Finally A Finished Quilt Top!

@#%*?&#! And whew! Piecing the Jack’s Chain quilt took way longer than I planned. I certainly let other projects get in the way of finishing this top, but happily it is mostly done.

One thing slowing me down, was that the thread on my sewing machine began breaking again. I threaded and re-threaded and re-threaded the machine. I wound a new bobbin, or two! I tried different threads. I changed the needles several times. And finally, I went out and bought Dual Duty thread!!!!!! I am a bit of a purist and I like to sew with cotton thread on cotton fabrics, but I have run out of patience. The threads are breaking in between the chain sewing I am doing. I would say it was the quality of the thread, but as I said, I did try several brands. The bottom thread still seems to be breaking between the chaining, but the Dual Duty on the top is holding. Any ideas on why that might be happening?

I have declared that the top is done. I cannot make myself sew one more nine patch square at this point, so the nice pattern will only be on the center on the bed. (I cropped the picture above so that it looks like the pattern covers the whole bed.) I have had it on and off of the guest room bed the last few days and it just looks stupid – like a project half done. So instead of a bed quilt, I will finish it as a lap quilt. Now I just need to decide on borders.

And here is a close-up of some of the squares. The nine patches are mostly bright hand dyed fabrics, though I did add some of my batik stash. I’m relieved to have made the decision to down-size it and it certainly will be easier and faster to quilt. I will add it to the big stack of tops to be quilted!

 

Next Steps on Rock Around the Block – Jack’s Chain Quilt

Now that December has come and gone, I am trying to spend more time in the studio – and it’s back to the Jack’s Chain quilt. Knowing that I did not have enough of the background blue hand dyed fabric, I had to fiddle around with a final layout for the top. I finally decided that a center 3 square by 5 square strip, with a strip on either side using the new fabric would work for me.  I shopped around a few quilt stores and found a darker, but similar hand dyed blue.The center strip of the quilt top is completed and I am working on the rows with the new fabric. This pattern is not as circular as the original, more difficult pattern; it is more wavy.

Working on strips

A new addition is little hexies that I have hand appliqued in the middle of every other block. {Looking at the photograph, I am now wondering if I should make one for every middle, but will wait until I have finished with all the blocks…}

Hexie middles

It has been hard to find time to work on it, but I am back to making one square a day.

Rock Around the Block – Jack’s Chain Quilt

Jack’s Chain is a quilt pattern I have admired since I first saw it – in the July/August 1998 issue of Quilter’s Newsletter Magazine! In the accompanying article, Nancy Elliott MacDonald said that it was called Rosalia Flower Garden when it was published in the Kansas City Star in 1939 and then renamed Jack’s Chain in Primarily Patchwork by Puckett and Giberson. When you Google the name, you will find lots of lovely variations.

A Jack’s Chain square is made up of 6 nine patches (easy!) around a hexagon with inset triangles (not so much!). Over the years, I have tried to draft and simplify the pattern, but never quite figured it out, but quilt designer Nancy McNally did. She calls her version Rock Around the Block and has added a lattice with a (red) churn dash square in between each chain. Several weeks ago I was so excited to drive to the mountains of North Carolina to A Stitch in Time for a class with her.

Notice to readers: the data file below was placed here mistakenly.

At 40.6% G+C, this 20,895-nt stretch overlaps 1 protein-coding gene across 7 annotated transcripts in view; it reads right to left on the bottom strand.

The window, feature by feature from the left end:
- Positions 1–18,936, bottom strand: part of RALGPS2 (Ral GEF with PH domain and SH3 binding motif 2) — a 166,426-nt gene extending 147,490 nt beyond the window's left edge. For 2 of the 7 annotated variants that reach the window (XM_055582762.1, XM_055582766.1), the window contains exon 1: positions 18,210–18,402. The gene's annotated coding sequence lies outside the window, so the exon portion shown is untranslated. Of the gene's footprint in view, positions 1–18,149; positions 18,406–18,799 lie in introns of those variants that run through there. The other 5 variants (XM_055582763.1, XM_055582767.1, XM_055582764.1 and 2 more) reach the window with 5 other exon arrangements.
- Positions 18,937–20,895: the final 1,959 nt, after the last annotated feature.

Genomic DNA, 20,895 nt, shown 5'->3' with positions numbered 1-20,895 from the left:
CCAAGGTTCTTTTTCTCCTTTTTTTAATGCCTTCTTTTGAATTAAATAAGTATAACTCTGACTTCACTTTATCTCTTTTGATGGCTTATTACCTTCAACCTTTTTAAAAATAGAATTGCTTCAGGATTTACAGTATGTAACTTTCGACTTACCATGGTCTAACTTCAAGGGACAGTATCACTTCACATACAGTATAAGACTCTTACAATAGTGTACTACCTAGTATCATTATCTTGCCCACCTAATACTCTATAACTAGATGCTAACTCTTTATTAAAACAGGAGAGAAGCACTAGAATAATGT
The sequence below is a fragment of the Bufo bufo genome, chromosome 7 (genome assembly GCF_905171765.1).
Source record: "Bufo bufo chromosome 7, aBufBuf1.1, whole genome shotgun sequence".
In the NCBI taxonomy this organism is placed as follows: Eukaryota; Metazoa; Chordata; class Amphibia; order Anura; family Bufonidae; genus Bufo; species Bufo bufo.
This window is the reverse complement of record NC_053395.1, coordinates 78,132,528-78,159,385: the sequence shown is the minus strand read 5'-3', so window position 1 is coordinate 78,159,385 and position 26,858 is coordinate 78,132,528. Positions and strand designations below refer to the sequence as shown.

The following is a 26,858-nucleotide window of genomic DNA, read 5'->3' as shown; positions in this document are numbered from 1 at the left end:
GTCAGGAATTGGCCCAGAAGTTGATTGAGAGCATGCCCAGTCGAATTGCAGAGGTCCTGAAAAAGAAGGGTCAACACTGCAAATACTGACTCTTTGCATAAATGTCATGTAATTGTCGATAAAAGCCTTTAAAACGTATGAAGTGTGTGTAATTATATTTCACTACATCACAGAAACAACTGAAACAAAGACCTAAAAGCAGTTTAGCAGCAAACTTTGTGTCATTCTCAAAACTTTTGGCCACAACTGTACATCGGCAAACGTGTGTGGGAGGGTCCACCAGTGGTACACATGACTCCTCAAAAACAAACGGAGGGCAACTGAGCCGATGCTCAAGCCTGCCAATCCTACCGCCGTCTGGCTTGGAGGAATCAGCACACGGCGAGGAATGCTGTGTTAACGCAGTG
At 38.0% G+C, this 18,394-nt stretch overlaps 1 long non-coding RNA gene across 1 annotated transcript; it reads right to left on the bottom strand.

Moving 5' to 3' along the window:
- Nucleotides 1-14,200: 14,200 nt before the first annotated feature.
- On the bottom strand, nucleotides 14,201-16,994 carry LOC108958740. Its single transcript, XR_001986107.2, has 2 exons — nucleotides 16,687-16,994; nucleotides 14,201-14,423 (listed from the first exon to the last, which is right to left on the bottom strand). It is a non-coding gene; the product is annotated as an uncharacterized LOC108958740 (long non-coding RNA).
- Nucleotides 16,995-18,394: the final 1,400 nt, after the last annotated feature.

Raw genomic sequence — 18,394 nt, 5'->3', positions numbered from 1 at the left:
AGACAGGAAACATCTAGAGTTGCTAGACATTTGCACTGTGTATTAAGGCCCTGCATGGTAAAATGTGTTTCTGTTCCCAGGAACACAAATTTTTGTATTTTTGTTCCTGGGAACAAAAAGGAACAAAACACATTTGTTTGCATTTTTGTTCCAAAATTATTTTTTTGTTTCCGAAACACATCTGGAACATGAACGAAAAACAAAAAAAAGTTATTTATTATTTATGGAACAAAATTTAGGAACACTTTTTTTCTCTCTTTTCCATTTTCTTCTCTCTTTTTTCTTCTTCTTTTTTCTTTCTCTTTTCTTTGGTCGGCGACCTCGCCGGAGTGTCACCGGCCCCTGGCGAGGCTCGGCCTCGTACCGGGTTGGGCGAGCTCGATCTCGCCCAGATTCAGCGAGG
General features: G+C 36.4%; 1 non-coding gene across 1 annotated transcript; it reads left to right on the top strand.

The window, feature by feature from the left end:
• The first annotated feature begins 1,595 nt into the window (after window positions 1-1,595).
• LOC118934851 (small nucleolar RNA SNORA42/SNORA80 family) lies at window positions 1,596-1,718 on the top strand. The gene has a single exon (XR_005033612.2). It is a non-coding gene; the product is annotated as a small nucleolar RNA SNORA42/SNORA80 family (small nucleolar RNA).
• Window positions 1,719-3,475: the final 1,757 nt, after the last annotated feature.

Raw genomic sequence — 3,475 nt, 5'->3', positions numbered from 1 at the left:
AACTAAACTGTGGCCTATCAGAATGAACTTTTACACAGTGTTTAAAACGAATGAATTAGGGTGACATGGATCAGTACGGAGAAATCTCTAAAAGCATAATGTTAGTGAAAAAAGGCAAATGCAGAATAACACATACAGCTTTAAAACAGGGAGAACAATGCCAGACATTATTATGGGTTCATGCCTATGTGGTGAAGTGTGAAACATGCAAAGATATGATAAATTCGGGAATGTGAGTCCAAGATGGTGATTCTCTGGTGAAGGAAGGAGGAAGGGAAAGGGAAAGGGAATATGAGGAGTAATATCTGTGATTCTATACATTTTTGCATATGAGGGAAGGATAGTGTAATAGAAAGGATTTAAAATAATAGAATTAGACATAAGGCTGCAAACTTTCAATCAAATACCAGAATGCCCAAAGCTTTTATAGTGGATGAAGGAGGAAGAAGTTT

Nancy McNally's Rock Around the Block

This class was labeled Intermediate and – wow – there is a lot of sewing involved. Should you want to make this quilt, the pattern is in the Summer 2015 issue of Fons & Porter‘s Scrap Quilts magazine. (Nancy does not presently own the rights to the design.) I would suggest you go to her website to buy the triangle template. In each square, you need 16 of those triangles and it’s so much easier to rotary cut a stack of the background fabric than trace around template plastic. Jack’s Chain was designed in the 1930’s, so the quilts would have been made with lots of pretty prints and a white background, which most of the class chose to do. I have been using pale fabrics a lot recently so I opted for a dark background to make the nine patches pop.

Nine patches with template

I have been sewing away and have decided not use the churn dash/lattice piece. I love the way that the chains continue to circle, which you will see when I sew all the blocks together. Some quilts on the Internet have a hexie appliqued in the middle, which I may add as well. Nancy’s quilt is 12 blocks, but I want this quilt to be sized for a queen bed. I bought all the blue hand dyed fabric on the bolt, but it is not going to be enough. Oh phooey! I have to shop for fabric…

Debbie's Jack's Chain

It was a lovely day in A Stitch in Time. The owner, Maxine, made us lunch so we could sew, sew, sew, and I got two squares completed. (They are my closest Sweet 16 dealer and a Better Homes & Gardens Quilt Sampler store.) The store has lots of great fabric and goodies to check out, and her daughter is Bonnie Christine, designer extraordinaire. Franklin, NC is a lovely mountain town, located pretty close to the amazing towns of Highlands and Cashiers. Most of the ladies were from there, either owning a second home or living part-time in their campers. These mountain towns are a huge draw for Floridians, escaping the heat. It’s a two-hour+ drive for me, so I spent the night and enjoyed my mini vacation very much.